Raising Awareness for Sustainability

The company is working toward sustainability in a variety of ways each and every day. The local WACKER management team strategically promotes and supports those efforts. The reason this is important is that the cornerstone of sustainability lies in making individuals more sensitive to the issue.

“I have to confess, I didn’t know much about sustainability even just a few years ago. But thanks to my work and my new position, I’ve been able to catch up quite a bit and become more knowledgeable on the subject. What I do here at WACKER raised my awareness of the issue, and that’s been growing continuously ever since. I think that’s how it is for a lot of people. Sustainability is making itself felt in the company more and more – even in small ways. In the past, for example, no one really ever thought about reducing our use of paper cups or paper towels or about how important it is to dispose of them correctly.”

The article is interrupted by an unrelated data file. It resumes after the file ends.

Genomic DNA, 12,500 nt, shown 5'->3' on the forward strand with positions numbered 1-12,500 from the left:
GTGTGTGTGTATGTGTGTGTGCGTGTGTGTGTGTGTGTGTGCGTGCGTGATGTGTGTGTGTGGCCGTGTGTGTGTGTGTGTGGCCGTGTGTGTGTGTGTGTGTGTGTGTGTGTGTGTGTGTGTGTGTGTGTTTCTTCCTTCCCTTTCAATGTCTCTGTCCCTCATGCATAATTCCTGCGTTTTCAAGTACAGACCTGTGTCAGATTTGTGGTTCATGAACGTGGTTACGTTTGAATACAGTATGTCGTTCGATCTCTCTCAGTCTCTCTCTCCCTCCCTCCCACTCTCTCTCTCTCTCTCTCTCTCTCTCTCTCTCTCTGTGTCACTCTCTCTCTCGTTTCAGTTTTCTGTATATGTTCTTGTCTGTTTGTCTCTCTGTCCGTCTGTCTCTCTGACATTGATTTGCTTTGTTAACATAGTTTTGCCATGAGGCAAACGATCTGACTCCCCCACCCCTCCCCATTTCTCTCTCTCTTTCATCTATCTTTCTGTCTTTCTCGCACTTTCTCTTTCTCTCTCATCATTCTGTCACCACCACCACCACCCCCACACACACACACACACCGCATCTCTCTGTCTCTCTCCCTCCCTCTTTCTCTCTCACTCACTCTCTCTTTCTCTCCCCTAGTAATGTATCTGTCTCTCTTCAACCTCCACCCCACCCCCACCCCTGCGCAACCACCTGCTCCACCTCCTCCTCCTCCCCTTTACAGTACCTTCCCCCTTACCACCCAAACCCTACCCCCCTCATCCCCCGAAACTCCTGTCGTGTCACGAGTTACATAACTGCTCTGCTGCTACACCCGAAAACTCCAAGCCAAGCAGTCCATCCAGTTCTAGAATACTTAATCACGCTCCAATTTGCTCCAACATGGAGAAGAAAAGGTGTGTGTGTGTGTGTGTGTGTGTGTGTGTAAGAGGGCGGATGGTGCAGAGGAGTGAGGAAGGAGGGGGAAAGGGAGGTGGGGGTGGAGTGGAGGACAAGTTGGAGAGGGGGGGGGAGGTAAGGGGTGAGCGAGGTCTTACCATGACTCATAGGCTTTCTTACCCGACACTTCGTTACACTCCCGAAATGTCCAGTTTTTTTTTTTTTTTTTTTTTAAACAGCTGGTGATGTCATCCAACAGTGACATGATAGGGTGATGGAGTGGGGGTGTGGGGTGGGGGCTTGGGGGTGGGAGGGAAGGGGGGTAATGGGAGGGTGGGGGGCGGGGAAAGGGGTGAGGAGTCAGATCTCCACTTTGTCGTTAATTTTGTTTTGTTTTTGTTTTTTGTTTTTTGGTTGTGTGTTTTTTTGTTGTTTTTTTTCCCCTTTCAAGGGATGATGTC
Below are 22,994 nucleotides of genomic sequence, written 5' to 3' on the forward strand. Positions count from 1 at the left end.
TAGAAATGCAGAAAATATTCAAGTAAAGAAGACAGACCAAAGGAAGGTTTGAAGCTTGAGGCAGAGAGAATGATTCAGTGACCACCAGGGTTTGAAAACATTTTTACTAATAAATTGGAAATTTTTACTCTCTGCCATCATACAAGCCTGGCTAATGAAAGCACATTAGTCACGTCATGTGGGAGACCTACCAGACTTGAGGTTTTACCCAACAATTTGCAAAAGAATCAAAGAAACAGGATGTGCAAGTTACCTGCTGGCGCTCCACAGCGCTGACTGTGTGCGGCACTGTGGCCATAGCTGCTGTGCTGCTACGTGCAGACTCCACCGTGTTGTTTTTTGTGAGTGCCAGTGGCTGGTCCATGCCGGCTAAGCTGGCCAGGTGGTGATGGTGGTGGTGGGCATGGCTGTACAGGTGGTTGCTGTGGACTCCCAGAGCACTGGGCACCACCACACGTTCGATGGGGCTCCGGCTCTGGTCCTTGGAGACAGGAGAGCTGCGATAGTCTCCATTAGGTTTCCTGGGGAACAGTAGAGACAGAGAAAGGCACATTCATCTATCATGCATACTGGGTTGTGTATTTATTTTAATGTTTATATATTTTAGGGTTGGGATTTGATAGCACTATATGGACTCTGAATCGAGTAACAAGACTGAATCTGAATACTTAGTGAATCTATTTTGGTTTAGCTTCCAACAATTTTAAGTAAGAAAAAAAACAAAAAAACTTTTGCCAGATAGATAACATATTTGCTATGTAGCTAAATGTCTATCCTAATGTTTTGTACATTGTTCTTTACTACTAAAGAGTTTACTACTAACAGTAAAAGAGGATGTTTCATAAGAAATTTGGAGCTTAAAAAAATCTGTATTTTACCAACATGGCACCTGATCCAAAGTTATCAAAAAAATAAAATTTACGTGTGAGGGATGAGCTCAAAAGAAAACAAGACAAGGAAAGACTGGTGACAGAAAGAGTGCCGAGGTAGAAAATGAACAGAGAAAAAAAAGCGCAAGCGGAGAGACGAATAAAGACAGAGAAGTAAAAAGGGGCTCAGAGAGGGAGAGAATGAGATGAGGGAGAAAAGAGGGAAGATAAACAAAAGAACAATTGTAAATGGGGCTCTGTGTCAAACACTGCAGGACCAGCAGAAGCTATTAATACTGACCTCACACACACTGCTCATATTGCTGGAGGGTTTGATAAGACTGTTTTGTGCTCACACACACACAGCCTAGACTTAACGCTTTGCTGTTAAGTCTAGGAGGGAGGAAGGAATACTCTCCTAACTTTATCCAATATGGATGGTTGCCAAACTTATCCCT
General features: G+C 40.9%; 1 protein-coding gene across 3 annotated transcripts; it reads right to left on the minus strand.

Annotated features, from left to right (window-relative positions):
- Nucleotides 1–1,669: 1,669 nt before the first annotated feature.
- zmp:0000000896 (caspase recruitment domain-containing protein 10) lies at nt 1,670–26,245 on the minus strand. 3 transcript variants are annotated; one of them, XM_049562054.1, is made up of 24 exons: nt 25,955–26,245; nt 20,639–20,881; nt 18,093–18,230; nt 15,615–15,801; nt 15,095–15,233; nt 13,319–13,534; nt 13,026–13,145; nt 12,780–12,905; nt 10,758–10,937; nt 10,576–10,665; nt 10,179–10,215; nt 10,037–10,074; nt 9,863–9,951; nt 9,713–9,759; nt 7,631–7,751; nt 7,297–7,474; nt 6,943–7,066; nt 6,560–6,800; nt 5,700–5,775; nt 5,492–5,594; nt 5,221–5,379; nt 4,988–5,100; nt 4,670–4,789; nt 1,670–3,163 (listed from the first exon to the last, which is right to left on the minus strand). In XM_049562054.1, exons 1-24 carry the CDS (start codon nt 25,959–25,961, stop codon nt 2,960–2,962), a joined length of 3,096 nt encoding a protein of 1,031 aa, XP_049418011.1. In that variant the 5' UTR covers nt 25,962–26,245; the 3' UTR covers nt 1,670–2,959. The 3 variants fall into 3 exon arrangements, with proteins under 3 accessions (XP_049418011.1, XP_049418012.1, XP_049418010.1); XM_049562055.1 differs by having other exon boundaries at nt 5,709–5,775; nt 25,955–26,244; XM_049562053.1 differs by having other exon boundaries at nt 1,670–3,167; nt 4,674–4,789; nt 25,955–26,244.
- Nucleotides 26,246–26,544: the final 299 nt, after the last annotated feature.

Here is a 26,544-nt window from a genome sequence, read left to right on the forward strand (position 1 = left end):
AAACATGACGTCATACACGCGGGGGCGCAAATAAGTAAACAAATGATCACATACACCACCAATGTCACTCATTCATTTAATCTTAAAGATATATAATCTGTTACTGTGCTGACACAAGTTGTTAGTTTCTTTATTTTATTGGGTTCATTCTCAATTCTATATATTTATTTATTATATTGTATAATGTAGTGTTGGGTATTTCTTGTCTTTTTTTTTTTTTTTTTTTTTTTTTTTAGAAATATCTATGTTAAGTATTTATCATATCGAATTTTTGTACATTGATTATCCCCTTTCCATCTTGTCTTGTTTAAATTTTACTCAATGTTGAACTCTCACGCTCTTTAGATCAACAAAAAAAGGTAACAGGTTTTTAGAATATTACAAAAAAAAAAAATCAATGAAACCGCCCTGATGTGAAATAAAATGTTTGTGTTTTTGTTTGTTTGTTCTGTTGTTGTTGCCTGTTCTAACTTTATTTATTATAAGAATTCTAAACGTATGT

That has since changed. The transformation is in full swing, with sustainability goals firmly anchored in business plans. Encouraging an environmentally conscious mindset is part of the change, and at WACKER China that encouragement comes from management, which pays very close attention to sustainability and promotes it through regular activities.

Communicating Sustainability

In addition to continuous internal improvements, another goal is to model and communicate the issue of sustainability outside of the company. As Wang explains, bolstering the company’s image is not the reason for doing this – the goal instead is to raise awareness for the issue beyond the plant gates and to advocate sustainability by talking directly with customers, government agencies and other stakeholders.